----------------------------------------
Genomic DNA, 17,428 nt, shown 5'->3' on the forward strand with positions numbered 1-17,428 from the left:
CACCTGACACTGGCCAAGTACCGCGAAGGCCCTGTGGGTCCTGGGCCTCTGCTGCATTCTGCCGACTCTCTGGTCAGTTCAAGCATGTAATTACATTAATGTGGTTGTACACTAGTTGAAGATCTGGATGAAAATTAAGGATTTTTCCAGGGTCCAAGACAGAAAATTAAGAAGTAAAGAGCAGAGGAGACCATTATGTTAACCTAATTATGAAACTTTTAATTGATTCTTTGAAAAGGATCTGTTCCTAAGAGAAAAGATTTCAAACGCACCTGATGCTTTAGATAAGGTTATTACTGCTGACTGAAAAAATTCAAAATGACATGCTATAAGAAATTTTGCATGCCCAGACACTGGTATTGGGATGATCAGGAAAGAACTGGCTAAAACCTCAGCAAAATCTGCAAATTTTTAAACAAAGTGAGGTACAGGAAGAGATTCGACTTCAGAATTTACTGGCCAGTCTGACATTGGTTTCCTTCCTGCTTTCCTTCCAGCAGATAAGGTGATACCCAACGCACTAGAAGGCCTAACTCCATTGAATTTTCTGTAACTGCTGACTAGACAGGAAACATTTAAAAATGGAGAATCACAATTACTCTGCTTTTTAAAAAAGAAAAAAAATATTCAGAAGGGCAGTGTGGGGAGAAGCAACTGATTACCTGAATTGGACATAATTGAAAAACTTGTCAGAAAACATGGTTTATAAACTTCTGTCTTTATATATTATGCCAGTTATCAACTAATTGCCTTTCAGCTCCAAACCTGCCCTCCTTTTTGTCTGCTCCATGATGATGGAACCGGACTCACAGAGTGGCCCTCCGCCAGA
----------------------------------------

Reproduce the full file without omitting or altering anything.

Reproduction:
Genomic DNA, 17,428 nt, shown 5'->3' on the forward strand with positions numbered 1-17,428 from the left:
CACCTGACACTGGCCAAGTACCGCGAAGGCCCTGTGGGTCCTGGGCCTCTGCTGCATTCTGCCGACTCTCTGGTCAGTTCAAGCATGTAATTACATTAATGTGGTTGTACACTAGTTGAAGATCTGGATGAAAATTAAGGATTTTTCCAGGGTCCAAGACAGAAAATTAAGAAGTAAAGAGCAGAGGAGACCATTATGTTAACCTAATTATGAAACTTTTAATTGATTCTTTGAAAAGGATCTGTTCCTAAGAGAAAAGATTTCAAACGCACCTGATGCTTTAGATAAGGTTATTACTGCTGACTGAAAAAATTCAAAATGACATGCTATAAGAAATTTTGCATGCCCAGACACTGGTATTGGGATGATCAGGAAAGAACTGGCTAAAACCTCAGCAAAATCTGCAAATTTTTAAACAAAGTGAGGTACAGGAAGAGATTCGACTTCAGAATTTACTGGCCAGTCTGACATTGGTTTCCTTCCTGCTTTCCTTCCAGCAGATAAGGTGATACCCAACGCACTAGAAGGCCTAACTCCATTGAATTTTCTGTAACTGCTGACTAGACAGGAAACATTTAAAAATGGAGAATCACAATTACTCTGCTTTTTAAAAAAGAAAAAAAATATTCAGAAGGGCAGTGTGGGGAGAAGCAACTGATTACCTGAATTGGACATAATTGAAAAACTTGTCAGAAAACATGGTTTATAAACTTCTGTCTTTATATATTATGCCAGTTATCAACTAATTGCCTTTCAGCTCCAAACCTGCCCTCCTTTTTGTCTGCTCCATGATGATGGAACCGGACTCACAGAGTGGCCCTCCGCCAGA